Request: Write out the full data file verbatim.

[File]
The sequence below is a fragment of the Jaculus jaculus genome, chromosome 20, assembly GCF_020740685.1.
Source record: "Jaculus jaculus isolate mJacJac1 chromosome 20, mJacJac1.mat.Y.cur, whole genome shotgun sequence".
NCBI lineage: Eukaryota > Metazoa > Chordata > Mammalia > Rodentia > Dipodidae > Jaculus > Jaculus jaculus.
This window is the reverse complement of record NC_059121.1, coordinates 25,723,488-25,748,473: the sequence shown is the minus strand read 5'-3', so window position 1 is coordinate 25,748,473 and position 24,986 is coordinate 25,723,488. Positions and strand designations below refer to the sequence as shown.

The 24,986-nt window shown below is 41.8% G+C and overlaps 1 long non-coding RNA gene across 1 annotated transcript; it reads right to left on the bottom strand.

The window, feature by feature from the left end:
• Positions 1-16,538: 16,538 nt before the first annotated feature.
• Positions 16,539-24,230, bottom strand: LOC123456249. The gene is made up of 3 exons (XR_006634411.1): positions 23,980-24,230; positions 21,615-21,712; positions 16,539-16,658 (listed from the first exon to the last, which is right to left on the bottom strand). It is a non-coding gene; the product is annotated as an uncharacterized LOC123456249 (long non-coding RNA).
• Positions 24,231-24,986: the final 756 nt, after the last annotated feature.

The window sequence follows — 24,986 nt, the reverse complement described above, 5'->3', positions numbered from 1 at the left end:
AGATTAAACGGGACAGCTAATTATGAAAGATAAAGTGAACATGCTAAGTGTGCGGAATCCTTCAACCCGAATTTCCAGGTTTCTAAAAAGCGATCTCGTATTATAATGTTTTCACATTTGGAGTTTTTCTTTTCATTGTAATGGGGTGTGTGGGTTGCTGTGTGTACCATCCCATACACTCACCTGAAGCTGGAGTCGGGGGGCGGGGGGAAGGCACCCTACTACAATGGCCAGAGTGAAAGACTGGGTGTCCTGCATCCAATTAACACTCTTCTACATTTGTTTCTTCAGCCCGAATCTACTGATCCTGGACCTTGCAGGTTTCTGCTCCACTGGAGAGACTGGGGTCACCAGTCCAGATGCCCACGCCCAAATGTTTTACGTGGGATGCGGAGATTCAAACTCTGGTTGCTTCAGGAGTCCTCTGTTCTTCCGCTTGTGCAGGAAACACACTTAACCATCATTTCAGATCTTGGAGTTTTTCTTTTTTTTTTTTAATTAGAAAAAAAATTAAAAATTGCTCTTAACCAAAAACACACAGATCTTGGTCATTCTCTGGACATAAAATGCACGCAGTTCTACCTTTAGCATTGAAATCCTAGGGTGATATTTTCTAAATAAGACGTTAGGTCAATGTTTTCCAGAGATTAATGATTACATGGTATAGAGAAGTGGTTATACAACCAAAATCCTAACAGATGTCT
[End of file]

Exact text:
The sequence below is a fragment of the Jaculus jaculus genome, chromosome 20, assembly GCF_020740685.1.
Source record: "Jaculus jaculus isolate mJacJac1 chromosome 20, mJacJac1.mat.Y.cur, whole genome shotgun sequence".
NCBI lineage: Eukaryota > Metazoa > Chordata > Mammalia > Rodentia > Dipodidae > Jaculus > Jaculus jaculus.
This window is the reverse complement of record NC_059121.1, coordinates 25,723,488-25,748,473: the sequence shown is the minus strand read 5'-3', so window position 1 is coordinate 25,748,473 and position 24,986 is coordinate 25,723,488. Positions and strand designations below refer to the sequence as shown.

The 24,986-nt window shown below is 41.8% G+C and overlaps 1 long non-coding RNA gene across 1 annotated transcript; it reads right to left on the bottom strand.

The window, feature by feature from the left end:
• Positions 1-16,538: 16,538 nt before the first annotated feature.
• Positions 16,539-24,230, bottom strand: LOC123456249. The gene is made up of 3 exons (XR_006634411.1): positions 23,980-24,230; positions 21,615-21,712; positions 16,539-16,658 (listed from the first exon to the last, which is right to left on the bottom strand). It is a non-coding gene; the product is annotated as an uncharacterized LOC123456249 (long non-coding RNA).
• Positions 24,231-24,986: the final 756 nt, after the last annotated feature.

The window sequence follows — 24,986 nt, the reverse complement described above, 5'->3', positions numbered from 1 at the left end:
AGATTAAACGGGACAGCTAATTATGAAAGATAAAGTGAACATGCTAAGTGTGCGGAATCCTTCAACCCGAATTTCCAGGTTTCTAAAAAGCGATCTCGTATTATAATGTTTTCACATTTGGAGTTTTTCTTTTCATTGTAATGGGGTGTGTGGGTTGCTGTGTGTACCATCCCATACACTCACCTGAAGCTGGAGTCGGGGGGCGGGGGGAAGGCACCCTACTACAATGGCCAGAGTGAAAGACTGGGTGTCCTGCATCCAATTAACACTCTTCTACATTTGTTTCTTCAGCCCGAATCTACTGATCCTGGACCTTGCAGGTTTCTGCTCCACTGGAGAGACTGGGGTCACCAGTCCAGATGCCCACGCCCAAATGTTTTACGTGGGATGCGGAGATTCAAACTCTGGTTGCTTCAGGAGTCCTCTGTTCTTCCGCTTGTGCAGGAAACACACTTAACCATCATTTCAGATCTTGGAGTTTTTCTTTTTTTTTTTTAATTAGAAAAAAAATTAAAAATTGCTCTTAACCAAAAACACACAGATCTTGGTCATTCTCTGGACATAAAATGCACGCAGTTCTACCTTTAGCATTGAAATCCTAGGGTGATATTTTCTAAATAAGACGTTAGGTCAATGTTTTCCAGAGATTAATGATTACATGGTATAGAGAAGTGGTTATACAACCAAAATCCTAACAGATGTCT